After losing at the buzzer Sunday at Villanova, the Virginia basketball team clearly wanted nothing to do with similar dramatics Wednesday night against its in-state rival.
UVA pounced on Virginia Tech early with a 10-0 start and led by double digits for the final 27 minutes of a 71-48 rout. The 23-point win represented the Cavaliers’ largest margin of victory against the Hokies since a 25-point win in 1991 in Richmond, 86-61. It was the Hoos’ largest margin of victory in the series in Charlottesville since a 48-point cruise in 1955, 107-59.
“Now is the time where everyone on our schedule, the ACC, is so competitive,” Virginia coach Tony Bennett said. “You have to be ready at home, and I talked about collectively being as competitive at playing to win to the best of our abilities, because if you don’t, you’ll be in trouble. I thought our guys got off to a good start and made some shots. They fell in love with it a little bit and then we started attacking a little more. Every game we play from here on out, they’re highly charged. Sunday’s game was a hard-fought game and a tough loss. We took a lot of good things from it and tried to grow from the areas where we weren’t good, knowing the significance of this game, and I like how we responded.”
The response proved not only swift thanks to the good start, but thorough as well. The Cavaliers won nearly every statistical category on the night, out-shooting (46.3% to 35.7%), out-rebounding (37-22), and out-passing (15 assists to 5) the Hokies for example. The hosts also won steals (5-2), blocked shots (4-2), points in the paint (26-22), points off turnovers (13-8), and second-chance points (18-3) as well.
That last one really stood out from the beginning as well. On just the second possession of the game, Isaiah Wilkins secured an offensive rebound and made the putback with a foul that became a 3-0 lead. Wilkins grabbed another one minutes later that led to a Devon Hall layup that made it 8-0.
By halftime, UVA had as many offensive rebounds as Virginia Tech had on the defensive glass 7-7 and led the rebounding battle 20-8. Of course, the lead had mushroomed to 14 points by then and the Hoos were well on their way to another ACC home win. They’re 38-2 in ACC home games over the last five seasons.
“It started bad and I think whatever it was, 15-5, they had scored on four of them, and then at halftime they had seven offensive rebounds and I don’t know how many they had scored on, but it started bad and it stayed bad relative to keeping them off the offensive glass,” VT coach Buzz Williams said. “They are not going to give up many points in transition because most of their guys get back, so we are giving up offensive rebounds when in essence at the time we have the numbers. We did a really poor job in that regard.”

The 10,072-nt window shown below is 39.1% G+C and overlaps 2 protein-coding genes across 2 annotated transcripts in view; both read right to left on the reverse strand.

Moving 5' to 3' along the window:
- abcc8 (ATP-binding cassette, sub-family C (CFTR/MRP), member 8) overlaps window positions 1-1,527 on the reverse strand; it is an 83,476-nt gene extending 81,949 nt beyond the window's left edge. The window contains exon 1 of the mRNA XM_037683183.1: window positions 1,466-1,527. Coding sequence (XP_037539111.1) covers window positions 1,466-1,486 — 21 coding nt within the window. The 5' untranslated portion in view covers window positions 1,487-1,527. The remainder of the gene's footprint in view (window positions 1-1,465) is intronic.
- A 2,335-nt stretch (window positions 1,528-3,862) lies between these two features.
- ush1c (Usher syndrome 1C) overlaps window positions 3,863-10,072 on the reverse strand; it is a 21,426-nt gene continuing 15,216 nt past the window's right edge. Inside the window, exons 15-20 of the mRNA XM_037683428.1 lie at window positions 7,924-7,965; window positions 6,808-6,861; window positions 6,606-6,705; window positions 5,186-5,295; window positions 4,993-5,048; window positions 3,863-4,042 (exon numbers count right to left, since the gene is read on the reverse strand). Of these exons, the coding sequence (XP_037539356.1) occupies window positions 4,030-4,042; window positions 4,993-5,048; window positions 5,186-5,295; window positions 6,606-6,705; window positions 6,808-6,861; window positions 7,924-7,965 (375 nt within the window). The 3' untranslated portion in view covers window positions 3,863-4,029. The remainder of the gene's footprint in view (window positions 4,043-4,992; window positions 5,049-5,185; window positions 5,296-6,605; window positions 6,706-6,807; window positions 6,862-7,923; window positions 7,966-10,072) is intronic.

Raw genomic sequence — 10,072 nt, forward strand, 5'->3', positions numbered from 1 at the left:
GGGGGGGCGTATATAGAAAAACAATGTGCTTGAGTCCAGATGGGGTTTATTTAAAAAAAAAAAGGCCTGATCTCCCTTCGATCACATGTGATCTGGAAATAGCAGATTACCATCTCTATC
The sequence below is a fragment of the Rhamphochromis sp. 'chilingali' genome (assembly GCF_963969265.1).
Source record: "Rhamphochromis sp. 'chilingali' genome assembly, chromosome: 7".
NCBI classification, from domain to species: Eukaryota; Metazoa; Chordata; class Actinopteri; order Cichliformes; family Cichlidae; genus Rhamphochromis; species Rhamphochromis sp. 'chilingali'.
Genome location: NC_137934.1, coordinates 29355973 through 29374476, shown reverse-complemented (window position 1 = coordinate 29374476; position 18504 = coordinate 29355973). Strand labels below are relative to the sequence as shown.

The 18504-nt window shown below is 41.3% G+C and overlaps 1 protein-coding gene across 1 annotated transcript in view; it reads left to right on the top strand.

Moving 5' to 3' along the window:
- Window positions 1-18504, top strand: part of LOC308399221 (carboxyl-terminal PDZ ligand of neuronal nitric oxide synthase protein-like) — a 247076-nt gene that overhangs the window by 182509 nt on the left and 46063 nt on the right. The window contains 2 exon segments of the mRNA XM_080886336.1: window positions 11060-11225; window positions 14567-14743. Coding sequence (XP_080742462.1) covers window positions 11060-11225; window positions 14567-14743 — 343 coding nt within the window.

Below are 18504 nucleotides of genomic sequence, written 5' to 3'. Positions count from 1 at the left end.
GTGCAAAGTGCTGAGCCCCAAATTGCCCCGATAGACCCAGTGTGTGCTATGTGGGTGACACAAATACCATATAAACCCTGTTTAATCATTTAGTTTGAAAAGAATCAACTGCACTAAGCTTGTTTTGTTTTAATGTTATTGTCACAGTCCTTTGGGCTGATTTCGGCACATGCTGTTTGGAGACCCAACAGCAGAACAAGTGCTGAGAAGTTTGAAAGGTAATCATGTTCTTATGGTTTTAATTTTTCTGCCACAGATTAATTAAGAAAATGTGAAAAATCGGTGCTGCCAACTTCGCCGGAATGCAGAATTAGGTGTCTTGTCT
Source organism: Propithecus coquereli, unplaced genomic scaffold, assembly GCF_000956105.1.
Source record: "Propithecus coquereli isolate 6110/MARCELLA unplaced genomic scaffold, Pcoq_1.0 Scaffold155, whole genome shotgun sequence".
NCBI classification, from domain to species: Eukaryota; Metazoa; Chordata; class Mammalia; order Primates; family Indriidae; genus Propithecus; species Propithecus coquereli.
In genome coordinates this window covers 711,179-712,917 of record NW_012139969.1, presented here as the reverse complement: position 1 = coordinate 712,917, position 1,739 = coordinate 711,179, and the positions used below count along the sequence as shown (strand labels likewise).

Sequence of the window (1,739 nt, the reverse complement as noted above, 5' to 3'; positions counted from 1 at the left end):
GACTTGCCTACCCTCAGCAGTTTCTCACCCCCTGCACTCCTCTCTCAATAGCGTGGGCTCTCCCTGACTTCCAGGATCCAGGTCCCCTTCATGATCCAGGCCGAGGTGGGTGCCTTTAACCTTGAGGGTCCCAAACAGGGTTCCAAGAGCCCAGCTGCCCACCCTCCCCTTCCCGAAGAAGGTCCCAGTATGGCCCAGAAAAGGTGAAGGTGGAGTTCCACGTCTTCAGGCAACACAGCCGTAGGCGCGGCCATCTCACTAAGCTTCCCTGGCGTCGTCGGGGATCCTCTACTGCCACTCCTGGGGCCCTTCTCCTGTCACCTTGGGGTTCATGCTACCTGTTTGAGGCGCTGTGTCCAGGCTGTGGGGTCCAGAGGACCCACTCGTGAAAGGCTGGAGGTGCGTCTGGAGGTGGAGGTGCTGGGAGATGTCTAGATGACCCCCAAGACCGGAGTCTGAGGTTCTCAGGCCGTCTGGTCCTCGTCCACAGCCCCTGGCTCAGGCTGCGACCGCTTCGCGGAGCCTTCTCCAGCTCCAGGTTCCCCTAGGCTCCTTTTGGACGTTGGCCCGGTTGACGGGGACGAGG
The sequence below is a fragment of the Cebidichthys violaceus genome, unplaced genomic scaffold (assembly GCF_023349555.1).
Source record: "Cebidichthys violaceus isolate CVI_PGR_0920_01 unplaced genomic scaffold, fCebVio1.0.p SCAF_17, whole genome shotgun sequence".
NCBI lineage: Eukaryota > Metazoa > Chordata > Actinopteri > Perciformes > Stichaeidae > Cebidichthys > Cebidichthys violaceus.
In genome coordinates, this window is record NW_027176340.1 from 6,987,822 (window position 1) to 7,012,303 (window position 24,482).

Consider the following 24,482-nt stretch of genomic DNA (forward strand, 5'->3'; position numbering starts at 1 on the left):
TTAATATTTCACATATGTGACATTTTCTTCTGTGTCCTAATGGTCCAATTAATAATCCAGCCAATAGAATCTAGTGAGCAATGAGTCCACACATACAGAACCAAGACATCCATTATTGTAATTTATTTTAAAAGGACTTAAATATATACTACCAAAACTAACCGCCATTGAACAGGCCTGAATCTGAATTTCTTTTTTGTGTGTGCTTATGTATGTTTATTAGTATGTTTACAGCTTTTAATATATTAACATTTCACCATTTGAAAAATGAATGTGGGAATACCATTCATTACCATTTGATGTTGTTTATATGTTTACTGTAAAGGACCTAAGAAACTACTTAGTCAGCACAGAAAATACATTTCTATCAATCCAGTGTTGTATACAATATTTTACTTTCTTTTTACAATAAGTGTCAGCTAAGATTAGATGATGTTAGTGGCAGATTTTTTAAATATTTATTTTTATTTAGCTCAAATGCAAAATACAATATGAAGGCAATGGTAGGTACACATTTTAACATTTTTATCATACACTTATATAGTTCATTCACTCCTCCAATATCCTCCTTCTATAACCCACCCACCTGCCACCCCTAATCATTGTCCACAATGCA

Wilkins spearheaded that effort as part of a big night overall. He scored a career-high 15 points with 9 rebounds, including 5 on the offensive glass. The junior started the game 6-of-6 shooting from the floor after going 6-of-6 shooting against Villanova on Sunday. That matched the school record for consecutive made field goals, set by Bobby Stokes in 1977-78. Wilkins has scored in double figures in four of the last five games.
He had stat-stuffing company from two fellow juniors. Hall set a new career-high with 17 points to go with 9 rebounds, 4 assists, and 1 steal. That marked the eight time in nine ACC games that Hall’s scored in double figures. Marial Shayok, meanwhile, added 9 points, 4 rebounds, 1 assist, and 1 steal as well.
Throw in a strong outing from Virginia’s one-two punch at point guard and it was too much for the Hokies to handle. Senior London Perrantes scored 14 points with 3 assists and 0 turnovers, which included a pair of 3-pointers. The two triples give him 187 for his career, surpassing Malcolm Brogdon for seventh place in school history. Freshman Ty Jerome chipped in 7 points with 2 assists and 0 turnovers as well.
Overall, UVA posted 15 assists on 25 made field goals.
”I think we share the ball. I think that’s our strong point,” Wilkins said. ”It’s been so many different guys to lead us in scoring or have great games. … It just really depends on who they key on. Today they were keying on the guards and I was shooting 15-footers by myself.”
Another UVA strong point? The Pack-Line defense, of course. The Hoos held the Hokies to their lowest scoring output of the season at 48 points, a full 14 points shy of the 62 they scored in a one-point win against Georgia Tech. VT made just 27.8% of its shots in the first half as the lead initially grew and had trouble with turnovers for much of the night to finish with 14. Tech’s 21 points in the first half marked the 18th time UVA has limited an opponent to fewer than 30 points in the first half this year.
Outside of a brief 9-of-16 shooting spurt (56.3%) to start the second half when the lead dwindled to 11 points at 52-41, in fact, the visitors just struggled to find much consistency against the Cavalier defense. And, of course, the Hoos answered that brief surge with a 17-2 run. That included allowing only one more field goal in the final 8:44, a layup and steal by Seth Allen with 24 seconds to go. Allen led VT with 14 points, while Zach LeDay added 12. Chris Clarke had 5 points and 7 rebounds.
“They are an effective offensive team, especially in transition, so it always starts there,” Bennett said. “They did miss a lot of shots. They had a few open ones and they did not look like they were on tonight. So, that helped us, but I don’t want to take away from our guys working and trying to bother shots and not giving them a lot of easy looks. We had a few breakdowns but we tried our best to not let them get going in transition because they’re dangerous. Especially when Chris Clarke gets the ball as the four-man and pushes and they put a lot of pressure on you.”